A's Doomed by Countless Missed Opportunities in 3-2 Loss to White Sox

Saturday's A's loss to the White Sox can be summed up in two words: missed opportunities.

The A's went 0-for-8 with runners in scoring position and left 13 men on base, including the bases loaded twice, as Chicago held on for a 3-2 win to even the series at a game apiece.

"We had our opportunities," A's manager Bob Melvin told reporters in Chicago. "We put ourselves in position right there to win the game. Just (needed) one more hit."

Oakland's first bases loaded opportunity came in the seventh inning, with the White Sox leading 2-0. Chad Pinder came up to pinch-hit for Robbie Grossman and sent a line drive to deep right-center field. Unfortunately for Pinder, White Sox outfielder Jon Jay chased it down and made a terrific sliding catch to prevent three runs from scoring.

"When I hit it and saw where they were positioned, I thought there was a chance that it might drop," Pinder told reporters. "But he made a great catch. That's not easy to do as an outfielder, especially behind the back and to come down with it with the slide. You've just got to tip your cap to him. It's a great play in a big spot."

The A's finally broke through with two runs in the ninth inning to pull within 3-2, and then loaded the bases once again. This time, Khris Davis struck out swinging to end the game.

"We battled back in the ninth, so it shows we're never out of it," said A's starter Tanner Roark, who took the loss, despite allowing just two earned runs in 6 2/3 innings. "It's good to see guys keep fighting, keep battling."

Oakland outfielder Mark Canha echoed that sentiment.

"I think it shows the character of our team," Canha told reporters. "We always seem to do that, fight back in the ninth. That game had the feeling of a lot of games where we've come back and won. I think we all, in the dugout, were feeling like we were going to win that game right there. It doesn't always work out that way, but I think that's the sign of a good team."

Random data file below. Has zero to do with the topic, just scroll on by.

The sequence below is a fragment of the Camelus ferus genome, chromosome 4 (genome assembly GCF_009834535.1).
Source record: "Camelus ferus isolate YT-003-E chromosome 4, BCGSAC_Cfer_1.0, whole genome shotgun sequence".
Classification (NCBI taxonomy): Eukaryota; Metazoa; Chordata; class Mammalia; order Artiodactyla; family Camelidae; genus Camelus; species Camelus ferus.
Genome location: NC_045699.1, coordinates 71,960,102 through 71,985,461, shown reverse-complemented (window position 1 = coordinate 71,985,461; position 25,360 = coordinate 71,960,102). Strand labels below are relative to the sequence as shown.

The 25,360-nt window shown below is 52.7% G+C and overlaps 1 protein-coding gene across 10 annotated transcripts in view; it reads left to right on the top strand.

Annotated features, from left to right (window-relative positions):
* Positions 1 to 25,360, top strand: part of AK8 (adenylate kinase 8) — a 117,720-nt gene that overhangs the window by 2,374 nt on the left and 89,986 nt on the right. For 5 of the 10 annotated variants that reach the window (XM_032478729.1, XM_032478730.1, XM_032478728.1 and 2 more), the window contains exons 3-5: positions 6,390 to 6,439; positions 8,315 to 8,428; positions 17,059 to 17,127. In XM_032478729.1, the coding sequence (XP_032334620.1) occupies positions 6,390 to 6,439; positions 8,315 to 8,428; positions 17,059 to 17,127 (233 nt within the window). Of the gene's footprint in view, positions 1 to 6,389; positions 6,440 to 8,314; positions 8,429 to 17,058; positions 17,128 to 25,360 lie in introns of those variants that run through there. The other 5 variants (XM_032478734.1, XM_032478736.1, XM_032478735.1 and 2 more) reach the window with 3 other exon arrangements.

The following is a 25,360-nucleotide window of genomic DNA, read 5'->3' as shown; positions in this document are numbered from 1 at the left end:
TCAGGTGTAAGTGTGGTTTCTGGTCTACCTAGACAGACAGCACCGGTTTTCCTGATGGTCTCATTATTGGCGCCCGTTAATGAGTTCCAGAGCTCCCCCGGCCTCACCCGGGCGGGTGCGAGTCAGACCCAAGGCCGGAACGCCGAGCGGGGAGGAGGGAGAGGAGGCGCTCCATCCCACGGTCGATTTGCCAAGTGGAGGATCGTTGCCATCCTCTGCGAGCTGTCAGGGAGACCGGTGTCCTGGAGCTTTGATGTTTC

Canha was a bit shaken up in the eighth inning when he made a diving attempt on a double by Leury García. Canha stayed in the game, but criticized the warning track surface afterwards.

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"That was the hardest surface I've ever dove on," he told reporters. "Three lesions on my body. It feels like I got in a motorcycle accident and slid on the pavement. They need to fix that, in my opinion. It needs to be a little softer. It's a little too hard on that warning track. But we learned the hard way, don't dive on the warning track in Chicago."

The A's will try to take the series on Sunday when Chris Bassitt takes the hill against White Sox ace Lucas Giolito. Oakland has only lost two of its last 14 series.

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